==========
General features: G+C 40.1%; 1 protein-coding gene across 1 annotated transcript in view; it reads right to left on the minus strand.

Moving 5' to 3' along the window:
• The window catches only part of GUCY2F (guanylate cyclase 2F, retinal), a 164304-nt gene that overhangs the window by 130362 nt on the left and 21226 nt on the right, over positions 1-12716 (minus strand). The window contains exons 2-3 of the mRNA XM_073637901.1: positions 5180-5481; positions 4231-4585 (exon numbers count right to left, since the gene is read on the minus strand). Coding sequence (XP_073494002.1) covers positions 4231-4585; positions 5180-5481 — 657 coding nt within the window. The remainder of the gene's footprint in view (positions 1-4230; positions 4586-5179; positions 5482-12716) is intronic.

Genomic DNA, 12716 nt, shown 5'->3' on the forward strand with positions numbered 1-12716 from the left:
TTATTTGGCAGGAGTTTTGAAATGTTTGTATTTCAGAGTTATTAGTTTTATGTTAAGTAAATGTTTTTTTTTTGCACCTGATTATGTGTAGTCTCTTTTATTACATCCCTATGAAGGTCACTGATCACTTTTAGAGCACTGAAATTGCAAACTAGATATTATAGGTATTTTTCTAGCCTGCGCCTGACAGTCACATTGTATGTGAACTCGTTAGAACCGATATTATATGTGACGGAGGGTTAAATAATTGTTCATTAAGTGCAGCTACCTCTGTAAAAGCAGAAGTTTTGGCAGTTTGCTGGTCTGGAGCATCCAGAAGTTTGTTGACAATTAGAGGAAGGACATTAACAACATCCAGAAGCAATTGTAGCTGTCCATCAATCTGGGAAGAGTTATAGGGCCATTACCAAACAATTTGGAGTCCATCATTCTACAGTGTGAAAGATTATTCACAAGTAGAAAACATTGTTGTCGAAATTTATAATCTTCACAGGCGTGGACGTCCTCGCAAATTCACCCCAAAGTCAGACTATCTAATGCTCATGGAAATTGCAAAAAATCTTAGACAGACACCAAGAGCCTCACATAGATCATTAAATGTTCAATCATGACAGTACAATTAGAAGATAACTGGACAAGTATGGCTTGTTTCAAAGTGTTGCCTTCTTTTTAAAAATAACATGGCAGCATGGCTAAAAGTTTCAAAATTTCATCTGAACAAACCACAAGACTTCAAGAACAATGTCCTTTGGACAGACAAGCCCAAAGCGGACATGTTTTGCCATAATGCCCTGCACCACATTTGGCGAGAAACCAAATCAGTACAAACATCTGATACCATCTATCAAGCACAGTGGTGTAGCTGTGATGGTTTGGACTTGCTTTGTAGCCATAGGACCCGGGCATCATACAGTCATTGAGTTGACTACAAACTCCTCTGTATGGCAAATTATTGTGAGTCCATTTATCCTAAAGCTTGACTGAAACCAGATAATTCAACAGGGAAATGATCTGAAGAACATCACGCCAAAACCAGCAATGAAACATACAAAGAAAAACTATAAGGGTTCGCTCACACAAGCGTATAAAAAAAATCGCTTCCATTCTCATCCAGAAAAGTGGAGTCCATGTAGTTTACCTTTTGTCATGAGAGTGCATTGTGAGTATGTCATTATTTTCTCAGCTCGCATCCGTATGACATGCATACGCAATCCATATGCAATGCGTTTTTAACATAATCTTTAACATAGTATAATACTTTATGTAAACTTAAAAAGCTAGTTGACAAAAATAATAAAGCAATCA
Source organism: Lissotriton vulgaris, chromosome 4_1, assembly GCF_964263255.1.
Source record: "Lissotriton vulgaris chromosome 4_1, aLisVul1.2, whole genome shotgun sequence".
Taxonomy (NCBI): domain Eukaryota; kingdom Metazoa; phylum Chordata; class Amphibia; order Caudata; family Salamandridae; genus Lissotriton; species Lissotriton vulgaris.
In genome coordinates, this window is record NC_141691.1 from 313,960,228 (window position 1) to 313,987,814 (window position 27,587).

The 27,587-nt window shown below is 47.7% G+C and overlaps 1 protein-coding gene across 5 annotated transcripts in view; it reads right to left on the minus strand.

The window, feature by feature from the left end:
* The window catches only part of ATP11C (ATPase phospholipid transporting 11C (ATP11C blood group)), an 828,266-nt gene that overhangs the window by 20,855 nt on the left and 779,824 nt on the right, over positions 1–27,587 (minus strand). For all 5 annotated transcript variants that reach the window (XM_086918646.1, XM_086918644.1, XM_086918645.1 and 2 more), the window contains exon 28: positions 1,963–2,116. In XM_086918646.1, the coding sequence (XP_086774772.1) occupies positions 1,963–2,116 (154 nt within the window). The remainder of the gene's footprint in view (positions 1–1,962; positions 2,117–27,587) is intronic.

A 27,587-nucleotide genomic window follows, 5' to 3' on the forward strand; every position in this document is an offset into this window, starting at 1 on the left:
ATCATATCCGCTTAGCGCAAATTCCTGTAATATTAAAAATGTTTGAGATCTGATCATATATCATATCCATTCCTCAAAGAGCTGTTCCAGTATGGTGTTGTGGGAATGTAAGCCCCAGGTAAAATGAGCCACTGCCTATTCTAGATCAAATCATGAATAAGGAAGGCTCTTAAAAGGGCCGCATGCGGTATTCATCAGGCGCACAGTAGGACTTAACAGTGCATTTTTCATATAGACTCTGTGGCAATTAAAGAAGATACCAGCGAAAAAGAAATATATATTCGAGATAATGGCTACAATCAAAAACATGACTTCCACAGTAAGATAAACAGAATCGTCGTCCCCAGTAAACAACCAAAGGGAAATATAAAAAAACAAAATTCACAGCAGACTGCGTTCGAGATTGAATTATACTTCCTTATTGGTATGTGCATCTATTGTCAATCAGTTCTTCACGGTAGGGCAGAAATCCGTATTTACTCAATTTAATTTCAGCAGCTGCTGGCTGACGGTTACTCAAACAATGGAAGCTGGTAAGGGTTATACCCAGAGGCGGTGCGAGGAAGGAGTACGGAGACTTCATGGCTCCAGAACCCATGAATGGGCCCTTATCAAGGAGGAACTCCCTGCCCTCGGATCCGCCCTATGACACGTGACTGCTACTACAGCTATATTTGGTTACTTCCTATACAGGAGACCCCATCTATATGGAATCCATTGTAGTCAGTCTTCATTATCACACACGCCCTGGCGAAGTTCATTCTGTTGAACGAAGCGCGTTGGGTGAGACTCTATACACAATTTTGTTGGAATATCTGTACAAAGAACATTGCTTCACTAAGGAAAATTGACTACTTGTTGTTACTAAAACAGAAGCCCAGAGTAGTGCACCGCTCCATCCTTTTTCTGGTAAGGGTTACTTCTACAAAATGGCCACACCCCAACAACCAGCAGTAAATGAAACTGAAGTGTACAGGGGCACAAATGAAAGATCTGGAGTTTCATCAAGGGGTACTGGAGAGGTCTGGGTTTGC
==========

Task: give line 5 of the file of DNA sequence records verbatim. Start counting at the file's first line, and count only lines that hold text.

TTATTTGGCAGGAGTTTTGAAATGTTTGTATTTCAGAGTTATTAGTTTTATGTTAAGTAAATGTTTTTTTTTTGCACCTGATTATGTGTAGTCTCTTTTATTACATCCCTATGAAGGTCACTGATCACTTTTAGAGCACTGAAATTGCAAACTAGATATTATAGGTATTTTTCTAGCCTGCGCCTGACAGTCACATTGTATGTGAACTCGTTAGAACCGATATTATATGTGACGGAGGGTTAAATAATTGTTCATTAAGTGCAGCTACCTCTGTAAAAGCAGAAGTTTTGGCAGTTTGCTGGTCTGGAGCATCCAGAAGTTTGTTGACAATTAGAGGAAGGACATTAACAACATCCAGAAGCAATTGTAGCTGTCCATCAATCTGGGAAGAGTTATAGGGCCATTACCAAACAATTTGGAGTCCATCATTCTACAGTGTGAAAGATTATTCACAAGTAGAAAACATTGTTGTCGAAATTTATAATCTTCACAGGCGTGGACGTCCTCGCAAATTCACCCCAAAGTCAGACTATCTAATGCTCATGGAAATTGCAAAAAATCTTAGACAGACACCAAGAGCCTCACATAGATCATTAAATGTTCAATCATGACAGTACAATTAGAAGATAACTGGACAAGTATGGCTTGTTTCAAAGTGTTGCCTTCTTTTTAAAAATAACATGGCAGCATGGCTAAAAGTTTCAAAATTTCATCTGAACAAACCACAAGACTTCAAGAACAATGTCCTTTGGACAGACAAGCCCAAAGCGGACATGTTTTGCCATAATGCCCTGCACCACATTTGGCGAGAAACCAAATCAGTACAAACATCTGATACCATCTATCAAGCACAGTGGTGTAGCTGTGATGGTTTGGACTTGCTTTGTAGCCATAGGACCCGGGCATCATACAGTCATTGAGTTGACTACAAACTCCTCTGTATGGCAAATTATTGTGAGTCCATTTATCCTAAAGCTTGACTGAAACCAGATAATTCAACAGGGAAATGATCTGAAGAACATCACGCCAAAACCAGCAATGAAACATACAAAGAAAAACTATAAGGGTTCGCTCACACAAGCGTATAAAAAAAATCGCTTCCATTCTCATCCAGAAAAGTGGAGTCCATGTAGTTTACCTTTTGTCATGAGAGTGCATTGTGAGTATGTCATTATTTTCTCAGCTCGCATCCGTATGACATGCATACGCAATCCATATGCAATGCGTTTTTAACATAATCTTTAACATAGTATAATACTTTATGTAAACTTAAAAAGCTAGTTGACAAAAATAATAAAGCAATCA